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November 18, 2021

Successful Manager Making Deal With Partner Shake Hands Express Respect

The San Diego Workforce Partnership announced that it was awarded $1,714,588 in funding through the United States Department of Labor’s Comprehensive and Accessible Reemployment through Equitable Employment Recovery (CAREER) Dislocated Worker Grants program. CAREER National Dislocated Worker Grants fund a range of reemployment services that support job seekers with search assistance, career guidance and childcare and transportation costs. This funding is made possible through the Workforce Innovation and Opportunity Act.

With support from local partners, the Workforce Partnership’s work will focus on the county’s recovery from the COVID-19 recession by assisting parents, specifically women and women of color, to reenter the workforce. “The pandemic was a breaking point in a system that has failed to provide for the needs of women. Through the CAREERS grant we plan to support parents and women by providing supportive services such as extended childcare, mental health services, training and career transition support,” said Workforce Partnership CEO Peter Callstrom. “Underserved communities have been disproportionally impacted by the pandemic. We are poised to empower people with new training and supports that will benefit our entire community.” The program strategy addresses the barriers to employment such as mental health and childcare prior to focusing on training needs and re-employment services in priority sectors.

The Workforce Partnership will connect with the Employment Development Department to identify customers who have received unemployment insurance for six months or longer and those who have exhausted their unemployment benefits. The YMCA Child Care Resource Service will also identify participants who are unemployed and seeking childcare assistance through its childcare bridge program.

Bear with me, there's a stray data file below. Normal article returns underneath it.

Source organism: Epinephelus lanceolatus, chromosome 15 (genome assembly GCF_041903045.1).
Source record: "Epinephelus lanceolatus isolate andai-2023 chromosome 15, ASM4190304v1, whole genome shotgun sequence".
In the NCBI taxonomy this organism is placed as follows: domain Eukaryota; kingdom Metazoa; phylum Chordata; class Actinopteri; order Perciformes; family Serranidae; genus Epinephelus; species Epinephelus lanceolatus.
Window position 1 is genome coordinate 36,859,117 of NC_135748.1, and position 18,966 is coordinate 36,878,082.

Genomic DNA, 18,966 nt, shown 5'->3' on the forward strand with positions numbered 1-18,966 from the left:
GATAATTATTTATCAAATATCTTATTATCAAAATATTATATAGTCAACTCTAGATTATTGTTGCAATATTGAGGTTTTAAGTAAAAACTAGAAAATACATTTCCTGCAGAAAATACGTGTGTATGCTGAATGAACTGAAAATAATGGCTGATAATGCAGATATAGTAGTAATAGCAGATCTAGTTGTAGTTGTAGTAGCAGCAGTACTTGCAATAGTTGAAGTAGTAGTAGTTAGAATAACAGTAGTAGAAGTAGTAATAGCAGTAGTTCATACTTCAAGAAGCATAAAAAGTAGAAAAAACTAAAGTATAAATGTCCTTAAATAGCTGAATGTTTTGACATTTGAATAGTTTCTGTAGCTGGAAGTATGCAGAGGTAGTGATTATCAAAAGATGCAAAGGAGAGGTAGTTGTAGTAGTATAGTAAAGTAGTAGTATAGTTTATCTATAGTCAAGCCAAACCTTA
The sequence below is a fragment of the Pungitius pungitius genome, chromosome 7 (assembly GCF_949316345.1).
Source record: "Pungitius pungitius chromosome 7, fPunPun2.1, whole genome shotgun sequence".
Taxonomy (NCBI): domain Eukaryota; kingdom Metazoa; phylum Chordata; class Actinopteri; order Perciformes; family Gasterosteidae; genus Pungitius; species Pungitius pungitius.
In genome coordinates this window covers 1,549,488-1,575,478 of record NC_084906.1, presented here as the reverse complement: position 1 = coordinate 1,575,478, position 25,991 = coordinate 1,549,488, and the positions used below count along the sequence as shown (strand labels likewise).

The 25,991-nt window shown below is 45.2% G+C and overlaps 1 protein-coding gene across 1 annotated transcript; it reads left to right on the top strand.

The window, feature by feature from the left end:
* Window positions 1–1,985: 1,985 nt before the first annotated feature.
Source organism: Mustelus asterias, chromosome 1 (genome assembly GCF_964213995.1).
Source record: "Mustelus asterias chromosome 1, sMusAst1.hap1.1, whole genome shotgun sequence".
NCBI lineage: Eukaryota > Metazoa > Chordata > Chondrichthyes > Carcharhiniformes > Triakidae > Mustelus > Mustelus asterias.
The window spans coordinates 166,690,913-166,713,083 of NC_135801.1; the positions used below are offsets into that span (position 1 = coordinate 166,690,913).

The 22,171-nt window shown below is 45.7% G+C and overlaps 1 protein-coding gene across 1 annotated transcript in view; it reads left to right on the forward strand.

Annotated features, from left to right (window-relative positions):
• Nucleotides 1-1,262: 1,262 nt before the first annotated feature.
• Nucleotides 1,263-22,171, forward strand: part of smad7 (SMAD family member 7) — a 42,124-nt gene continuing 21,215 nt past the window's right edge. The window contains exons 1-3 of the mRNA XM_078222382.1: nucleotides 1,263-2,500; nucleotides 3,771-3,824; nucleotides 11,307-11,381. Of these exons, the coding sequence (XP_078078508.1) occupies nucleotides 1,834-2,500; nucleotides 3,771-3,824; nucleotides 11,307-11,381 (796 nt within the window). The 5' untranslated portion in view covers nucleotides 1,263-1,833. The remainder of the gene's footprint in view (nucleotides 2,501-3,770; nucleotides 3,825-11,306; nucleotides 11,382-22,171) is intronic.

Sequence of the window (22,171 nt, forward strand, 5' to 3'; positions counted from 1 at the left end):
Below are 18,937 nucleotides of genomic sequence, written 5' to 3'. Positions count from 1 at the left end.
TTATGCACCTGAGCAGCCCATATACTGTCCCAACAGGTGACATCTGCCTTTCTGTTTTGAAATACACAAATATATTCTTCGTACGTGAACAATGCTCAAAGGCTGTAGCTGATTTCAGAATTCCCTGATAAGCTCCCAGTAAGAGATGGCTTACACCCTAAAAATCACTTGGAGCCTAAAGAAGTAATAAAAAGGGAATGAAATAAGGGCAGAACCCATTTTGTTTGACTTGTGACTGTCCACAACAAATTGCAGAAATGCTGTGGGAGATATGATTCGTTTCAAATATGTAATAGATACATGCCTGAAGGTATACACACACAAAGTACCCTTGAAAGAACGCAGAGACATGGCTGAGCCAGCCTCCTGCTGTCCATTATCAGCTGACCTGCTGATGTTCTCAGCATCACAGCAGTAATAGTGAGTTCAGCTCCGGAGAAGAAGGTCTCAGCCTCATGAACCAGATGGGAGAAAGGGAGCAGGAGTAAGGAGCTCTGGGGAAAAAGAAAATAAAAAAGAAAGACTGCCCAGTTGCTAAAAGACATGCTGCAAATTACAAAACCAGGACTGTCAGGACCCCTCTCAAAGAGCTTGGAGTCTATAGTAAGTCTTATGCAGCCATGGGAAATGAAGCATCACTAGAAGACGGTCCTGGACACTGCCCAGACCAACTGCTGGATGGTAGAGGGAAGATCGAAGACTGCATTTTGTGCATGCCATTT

Participants will undergo an assessment to uncover family strengths and needs and connect them with support to find and pay for childcare and early childhood behavior and mental health services. They will also be connected with community partners to address barriers to gaining employment and to build critical skills. Participants will have access to postsecondary school programs, including career and training options suitable to their interests in order to assist with re-employment and career transitions.

According to the Workforce Partnership, this holistic approach marries the most essential services to ensure that parents have what they need to be successful in the workplace and increase overall well-being.

COVID-19 is a public health and economic crisis. Parents, mostly women, bear the brunt of the resulting economic devastation–it is the country’s first “shecession.” They’ve been impacted by long-term unemployment due to school closures and limited childcare opportunities due to the pandemic. Many women have had to choose to either stay in the workforce or care for their families. Over the last 50 years, women and mothers have become an integral part of the American labor force, but social and economic policies have not kept pace with the advancement of women, especially women of color.

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